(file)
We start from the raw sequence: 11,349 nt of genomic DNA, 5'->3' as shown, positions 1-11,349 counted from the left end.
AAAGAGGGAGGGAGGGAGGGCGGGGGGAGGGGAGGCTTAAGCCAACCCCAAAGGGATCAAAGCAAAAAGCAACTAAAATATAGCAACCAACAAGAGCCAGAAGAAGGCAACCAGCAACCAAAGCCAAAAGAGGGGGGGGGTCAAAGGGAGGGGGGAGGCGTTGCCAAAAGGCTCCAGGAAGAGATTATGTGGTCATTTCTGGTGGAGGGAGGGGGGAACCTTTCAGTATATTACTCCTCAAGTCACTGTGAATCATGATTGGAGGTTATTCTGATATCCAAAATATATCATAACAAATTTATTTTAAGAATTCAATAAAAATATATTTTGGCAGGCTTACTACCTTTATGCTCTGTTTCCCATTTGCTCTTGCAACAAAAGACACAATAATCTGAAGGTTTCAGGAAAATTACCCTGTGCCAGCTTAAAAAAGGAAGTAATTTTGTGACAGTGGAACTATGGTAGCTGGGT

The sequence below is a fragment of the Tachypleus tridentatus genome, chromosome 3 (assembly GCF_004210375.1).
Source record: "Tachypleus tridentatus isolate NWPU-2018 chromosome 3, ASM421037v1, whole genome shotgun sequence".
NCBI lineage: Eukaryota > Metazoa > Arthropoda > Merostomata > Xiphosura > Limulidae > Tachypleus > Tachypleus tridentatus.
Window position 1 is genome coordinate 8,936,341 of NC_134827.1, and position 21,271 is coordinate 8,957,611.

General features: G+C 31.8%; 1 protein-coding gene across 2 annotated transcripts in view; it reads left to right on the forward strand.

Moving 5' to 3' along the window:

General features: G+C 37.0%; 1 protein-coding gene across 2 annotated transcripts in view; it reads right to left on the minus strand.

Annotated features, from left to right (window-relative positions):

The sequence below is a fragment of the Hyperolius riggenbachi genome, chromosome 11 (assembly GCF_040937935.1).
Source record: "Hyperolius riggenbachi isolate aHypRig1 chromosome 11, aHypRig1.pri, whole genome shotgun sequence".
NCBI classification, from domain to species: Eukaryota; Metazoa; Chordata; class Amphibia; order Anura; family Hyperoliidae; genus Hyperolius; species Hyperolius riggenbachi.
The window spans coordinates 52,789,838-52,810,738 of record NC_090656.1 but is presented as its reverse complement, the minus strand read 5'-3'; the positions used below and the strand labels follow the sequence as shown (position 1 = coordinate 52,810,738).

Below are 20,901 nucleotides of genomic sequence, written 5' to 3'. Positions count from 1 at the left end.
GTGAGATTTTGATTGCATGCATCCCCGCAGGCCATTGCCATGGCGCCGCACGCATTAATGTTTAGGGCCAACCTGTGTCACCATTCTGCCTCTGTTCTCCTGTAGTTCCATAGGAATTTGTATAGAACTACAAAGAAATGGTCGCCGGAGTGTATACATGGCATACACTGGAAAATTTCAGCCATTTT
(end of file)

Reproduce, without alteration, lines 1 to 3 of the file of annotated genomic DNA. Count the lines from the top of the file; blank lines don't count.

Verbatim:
We start from the raw sequence: 11,349 nt of genomic DNA, 5'->3' as shown, positions 1-11,349 counted from the left end.
AAAGAGGGAGGGAGGGAGGGCGGGGGGAGGGGAGGCTTAAGCCAACCCCAAAGGGATCAAAGCAAAAAGCAACTAAAATATAGCAACCAACAAGAGCCAGAAGAAGGCAACCAGCAACCAAAGCCAAAAGAGGGGGGGGGTCAAAGGGAGGGGGGAGGCGTTGCCAAAAGGCTCCAGGAAGAGATTATGTGGTCATTTCTGGTGGAGGGAGGGGGGAACCTTTCAGTATATTACTCCTCAAGTCACTGTGAATCATGATTGGAGGTTATTCTGATATCCAAAATATATCATAACAAATTTATTTTAAGAATTCAATAAAAATATATTTTGGCAGGCTTACTACCTTTATGCTCTGTTTCCCATTTGCTCTTGCAACAAAAGACACAATAATCTGAAGGTTTCAGGAAAATTACCCTGTGCCAGCTTAAAAAAGGAAGTAATTTTGTGACAGTGGAACTATGGTAGCTGGGT

The sequence below is a fragment of the Tachypleus tridentatus genome, chromosome 3 (assembly GCF_004210375.1).